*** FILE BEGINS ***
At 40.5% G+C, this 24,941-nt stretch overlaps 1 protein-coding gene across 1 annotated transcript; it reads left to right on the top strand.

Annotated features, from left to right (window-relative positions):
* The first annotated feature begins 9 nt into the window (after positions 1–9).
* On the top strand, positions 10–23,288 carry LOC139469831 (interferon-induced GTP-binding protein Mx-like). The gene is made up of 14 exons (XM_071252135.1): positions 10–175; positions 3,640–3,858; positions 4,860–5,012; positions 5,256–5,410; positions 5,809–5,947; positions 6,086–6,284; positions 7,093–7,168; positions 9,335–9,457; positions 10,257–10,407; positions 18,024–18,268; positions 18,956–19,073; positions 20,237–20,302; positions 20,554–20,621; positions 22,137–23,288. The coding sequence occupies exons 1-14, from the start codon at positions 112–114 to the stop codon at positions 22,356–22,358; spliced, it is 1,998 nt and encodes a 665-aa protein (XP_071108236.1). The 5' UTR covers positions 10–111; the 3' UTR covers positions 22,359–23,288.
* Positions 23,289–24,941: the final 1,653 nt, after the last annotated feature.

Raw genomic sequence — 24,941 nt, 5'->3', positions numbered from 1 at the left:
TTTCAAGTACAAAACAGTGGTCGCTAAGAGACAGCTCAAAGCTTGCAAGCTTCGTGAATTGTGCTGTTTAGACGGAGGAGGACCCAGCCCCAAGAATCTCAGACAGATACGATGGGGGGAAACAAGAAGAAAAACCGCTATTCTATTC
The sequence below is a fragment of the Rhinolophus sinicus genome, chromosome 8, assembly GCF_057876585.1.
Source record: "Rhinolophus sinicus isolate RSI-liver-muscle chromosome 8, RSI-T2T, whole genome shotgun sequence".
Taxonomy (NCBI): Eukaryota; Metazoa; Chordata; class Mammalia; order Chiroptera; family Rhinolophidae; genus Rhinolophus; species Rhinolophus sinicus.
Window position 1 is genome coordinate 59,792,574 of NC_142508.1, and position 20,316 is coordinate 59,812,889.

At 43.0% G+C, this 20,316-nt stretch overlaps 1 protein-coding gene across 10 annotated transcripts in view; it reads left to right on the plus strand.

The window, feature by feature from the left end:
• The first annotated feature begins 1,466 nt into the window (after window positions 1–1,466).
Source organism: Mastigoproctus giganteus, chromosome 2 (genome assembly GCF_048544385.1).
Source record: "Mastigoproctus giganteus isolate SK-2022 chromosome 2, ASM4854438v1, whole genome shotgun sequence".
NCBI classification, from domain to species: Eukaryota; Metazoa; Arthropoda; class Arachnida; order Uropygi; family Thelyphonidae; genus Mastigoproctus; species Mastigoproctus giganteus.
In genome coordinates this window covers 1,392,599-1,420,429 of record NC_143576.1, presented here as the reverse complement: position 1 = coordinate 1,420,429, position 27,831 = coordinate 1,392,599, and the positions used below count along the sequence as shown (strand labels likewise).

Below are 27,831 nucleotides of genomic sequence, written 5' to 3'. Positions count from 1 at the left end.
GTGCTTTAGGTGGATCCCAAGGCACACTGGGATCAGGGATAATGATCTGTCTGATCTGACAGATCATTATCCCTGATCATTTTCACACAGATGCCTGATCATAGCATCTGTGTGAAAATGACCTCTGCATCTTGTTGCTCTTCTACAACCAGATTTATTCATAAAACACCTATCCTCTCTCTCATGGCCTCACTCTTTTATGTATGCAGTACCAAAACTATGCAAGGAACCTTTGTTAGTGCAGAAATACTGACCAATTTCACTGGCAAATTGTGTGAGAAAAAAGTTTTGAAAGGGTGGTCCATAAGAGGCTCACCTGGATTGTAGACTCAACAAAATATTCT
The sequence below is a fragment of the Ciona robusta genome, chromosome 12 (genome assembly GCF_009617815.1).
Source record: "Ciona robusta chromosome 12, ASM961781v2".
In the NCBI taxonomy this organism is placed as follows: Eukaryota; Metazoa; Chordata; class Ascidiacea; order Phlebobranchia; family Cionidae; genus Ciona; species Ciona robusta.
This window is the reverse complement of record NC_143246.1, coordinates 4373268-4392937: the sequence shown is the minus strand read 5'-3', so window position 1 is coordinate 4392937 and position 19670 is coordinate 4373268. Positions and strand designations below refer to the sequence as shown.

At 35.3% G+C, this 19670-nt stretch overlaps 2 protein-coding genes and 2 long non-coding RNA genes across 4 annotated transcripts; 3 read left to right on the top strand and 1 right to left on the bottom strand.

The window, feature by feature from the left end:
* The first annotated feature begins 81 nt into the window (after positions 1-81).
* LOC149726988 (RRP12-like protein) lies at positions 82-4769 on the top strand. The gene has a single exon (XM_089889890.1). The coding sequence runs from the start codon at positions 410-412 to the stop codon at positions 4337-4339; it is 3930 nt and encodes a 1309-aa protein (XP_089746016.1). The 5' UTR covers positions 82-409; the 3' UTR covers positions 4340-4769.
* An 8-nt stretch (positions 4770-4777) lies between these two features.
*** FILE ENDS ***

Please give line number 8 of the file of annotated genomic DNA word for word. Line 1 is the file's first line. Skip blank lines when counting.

The sequence below is a fragment of the Rhinolophus sinicus genome, chromosome 8, assembly GCF_057876585.1.